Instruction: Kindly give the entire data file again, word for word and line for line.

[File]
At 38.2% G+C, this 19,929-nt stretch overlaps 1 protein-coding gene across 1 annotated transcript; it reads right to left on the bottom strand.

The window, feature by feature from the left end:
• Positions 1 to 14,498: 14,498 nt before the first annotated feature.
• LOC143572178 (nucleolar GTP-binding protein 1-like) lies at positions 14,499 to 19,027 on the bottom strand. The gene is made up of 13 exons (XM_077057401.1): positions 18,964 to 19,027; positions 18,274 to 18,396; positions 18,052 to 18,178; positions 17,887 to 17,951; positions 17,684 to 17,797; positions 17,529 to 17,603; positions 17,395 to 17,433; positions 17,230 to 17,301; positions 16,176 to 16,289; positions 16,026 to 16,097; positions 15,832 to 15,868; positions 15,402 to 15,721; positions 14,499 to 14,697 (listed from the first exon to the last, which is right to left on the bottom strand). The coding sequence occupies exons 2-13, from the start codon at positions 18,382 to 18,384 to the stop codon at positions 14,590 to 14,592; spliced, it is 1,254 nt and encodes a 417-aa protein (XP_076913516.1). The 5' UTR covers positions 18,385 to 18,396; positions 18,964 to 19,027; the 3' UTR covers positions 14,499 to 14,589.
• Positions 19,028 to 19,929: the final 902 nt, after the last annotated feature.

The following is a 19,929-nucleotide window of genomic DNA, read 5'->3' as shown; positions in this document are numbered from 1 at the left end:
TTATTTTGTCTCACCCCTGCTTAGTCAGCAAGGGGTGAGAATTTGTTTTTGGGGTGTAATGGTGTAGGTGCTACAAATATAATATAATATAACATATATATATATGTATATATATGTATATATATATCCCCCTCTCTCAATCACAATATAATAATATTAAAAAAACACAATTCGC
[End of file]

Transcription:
At 38.2% G+C, this 19,929-nt stretch overlaps 1 protein-coding gene across 1 annotated transcript; it reads right to left on the bottom strand.

The window, feature by feature from the left end:
• Positions 1 to 14,498: 14,498 nt before the first annotated feature.
• LOC143572178 (nucleolar GTP-binding protein 1-like) lies at positions 14,499 to 19,027 on the bottom strand. The gene is made up of 13 exons (XM_077057401.1): positions 18,964 to 19,027; positions 18,274 to 18,396; positions 18,052 to 18,178; positions 17,887 to 17,951; positions 17,684 to 17,797; positions 17,529 to 17,603; positions 17,395 to 17,433; positions 17,230 to 17,301; positions 16,176 to 16,289; positions 16,026 to 16,097; positions 15,832 to 15,868; positions 15,402 to 15,721; positions 14,499 to 14,697 (listed from the first exon to the last, which is right to left on the bottom strand). The coding sequence occupies exons 2-13, from the start codon at positions 18,382 to 18,384 to the stop codon at positions 14,590 to 14,592; spliced, it is 1,254 nt and encodes a 417-aa protein (XP_076913516.1). The 5' UTR covers positions 18,385 to 18,396; positions 18,964 to 19,027; the 3' UTR covers positions 14,499 to 14,589.
• Positions 19,028 to 19,929: the final 902 nt, after the last annotated feature.

The following is a 19,929-nucleotide window of genomic DNA, read 5'->3' as shown; positions in this document are numbered from 1 at the left end:
TTATTTTGTCTCACCCCTGCTTAGTCAGCAAGGGGTGAGAATTTGTTTTTGGGGTGTAATGGTGTAGGTGCTACAAATATAATATAATATAACATATATATATATGTATATATATGTATATATATATCCCCCTCTCTCAATCACAATATAATAATATTAAAAAAACACAATTCGC